Reuters: Cyclone Gonu left the coast of Oman and swept out into a major oil shipping route towards Iran on Friday, killing at least 32 people and leaving a trail of destruction that halted oil and gas exports for a fourth day. By Diala Saadeh
DUBAI, June 8 (Reuters) – Cyclone Gonu left the coast of Oman and swept out into a major oil shipping route towards Iran on Friday, killing at least 32 people and leaving a trail of destruction that halted oil and gas exports for a fourth day.
The Omani official news agency said winds from Gonu, that is now classified as a Category One hurricane, were moderate and sea waves were about two metres (six feet) high.
Officials said the hurricane damaged main roads and bridges connecting the eastern provinces with the capital Muscat and caused floods and landslides across all regions.
Omani police said rescue teams, using helicopters, searched for missing people and evacuated residents from valleys near Muscat. The Omani official news agency said at least 32 people had been killed.
In Muscat’s centre streets were turned into turbulent rivers, trees uprooted and power lines severed. Cars were left piled on top of each other, stuck in rubble and mud.
One witness said he had to take his children to the rooftop of his three-storey house to flee the rising water.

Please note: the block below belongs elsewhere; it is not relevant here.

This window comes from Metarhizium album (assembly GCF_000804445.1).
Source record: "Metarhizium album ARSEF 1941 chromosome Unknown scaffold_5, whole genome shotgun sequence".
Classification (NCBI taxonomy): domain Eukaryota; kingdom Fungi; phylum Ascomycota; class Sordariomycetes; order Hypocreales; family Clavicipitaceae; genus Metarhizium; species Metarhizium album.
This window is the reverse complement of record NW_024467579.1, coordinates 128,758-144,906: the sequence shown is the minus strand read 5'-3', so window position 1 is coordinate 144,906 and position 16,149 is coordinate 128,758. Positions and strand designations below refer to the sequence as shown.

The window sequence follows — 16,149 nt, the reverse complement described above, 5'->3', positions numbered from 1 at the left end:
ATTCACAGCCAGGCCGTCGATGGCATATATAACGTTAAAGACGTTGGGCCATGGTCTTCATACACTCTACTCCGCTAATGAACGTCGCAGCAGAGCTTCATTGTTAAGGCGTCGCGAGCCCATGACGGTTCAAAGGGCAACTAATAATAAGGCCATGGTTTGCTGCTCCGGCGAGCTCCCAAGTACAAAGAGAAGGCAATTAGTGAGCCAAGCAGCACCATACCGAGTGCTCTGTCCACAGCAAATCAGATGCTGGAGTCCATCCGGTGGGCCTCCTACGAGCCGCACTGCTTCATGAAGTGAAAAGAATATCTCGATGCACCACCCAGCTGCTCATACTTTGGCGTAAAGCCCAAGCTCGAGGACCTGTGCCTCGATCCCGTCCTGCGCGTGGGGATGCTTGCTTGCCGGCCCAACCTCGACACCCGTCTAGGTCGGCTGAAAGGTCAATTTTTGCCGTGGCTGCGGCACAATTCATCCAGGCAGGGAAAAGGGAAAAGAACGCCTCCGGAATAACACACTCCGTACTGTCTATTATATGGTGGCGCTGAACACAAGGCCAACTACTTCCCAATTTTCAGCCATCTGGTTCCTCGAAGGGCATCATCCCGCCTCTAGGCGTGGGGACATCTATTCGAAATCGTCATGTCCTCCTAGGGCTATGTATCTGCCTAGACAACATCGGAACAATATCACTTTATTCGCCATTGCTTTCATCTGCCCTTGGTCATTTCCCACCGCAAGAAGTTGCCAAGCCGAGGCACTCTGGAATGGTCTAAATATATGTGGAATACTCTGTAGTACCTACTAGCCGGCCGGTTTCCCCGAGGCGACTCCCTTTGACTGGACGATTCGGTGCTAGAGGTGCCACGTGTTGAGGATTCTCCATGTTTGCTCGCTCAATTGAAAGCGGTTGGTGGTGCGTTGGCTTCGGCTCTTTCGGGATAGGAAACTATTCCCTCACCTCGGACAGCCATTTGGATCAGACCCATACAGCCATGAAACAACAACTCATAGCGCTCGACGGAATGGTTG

Gonu peaked as a maximum-force Category Five hurricane on Tuesday and faded to a Category One hurricane on Wednesday. Apart from the 32 dead, at least 30 people were missing, Omani news agency said.
Three people were killed in southern Iran on Thursday while people within 300 metres (yards) of the coast in Hormozgan province had been evacuated, Iran state television said.
State media said roads and houses in Iran’s southeastern province of Sistan-Baluchestan had been damaged and many coastal areas were cut off by flooding.
CHECKS ON PIPELINES
Oman started carrying out tests on pipelines in Mina al Fahal, the country’s only terminal for its 650,000 barrels per day crude exports, after a three-day closure due to Cyclone Gonu, a shipping source said earlier.
“They are carrying out tests for pipelines to see if they are in order, to check if they could start operating again,” he said.
Petroleum Development Oman said on Thursday that operations and facilities had escaped damage.
PDO, a majority state-owned firm, produces most of Oman’s crude. PDO expects its output to decline by around 20,000 bpd this year to between 560,000 and 570,000.
The storm had raised fears of a disruption to exports from the Middle East, which pumps over a quarter of the world’s oil, pushing prices to around $71 a barrel on Thursday.
The main liquefied natural gas terminal at Sur, which was badly hit, was not operating either, a shipper said. Sur terminal handles 10 million tonnes per year of such gas.
Sohar refinery and port reopened and these facilities were working as well as before the storm, the company said.
Further north, the United Arab Emirates’ (UAE) port of Fujairah, one of the world’s largest ship refuelling centres, reopened on Thursday morning after closing on Wednesday.
Oman’s weather centre, which has been keeping records since 1890, says Gonu could be the strongest storm to reach Oman’s coast since 1977 though meteorologists say milder tropical storms are common in the region from mid-May to the end of June.
But whereas the 1977 storm took an inland trajectory toward rural areas, Gonu moved along Oman’s heavily-populated coast, sweeping its main cities, industrial areas and ports.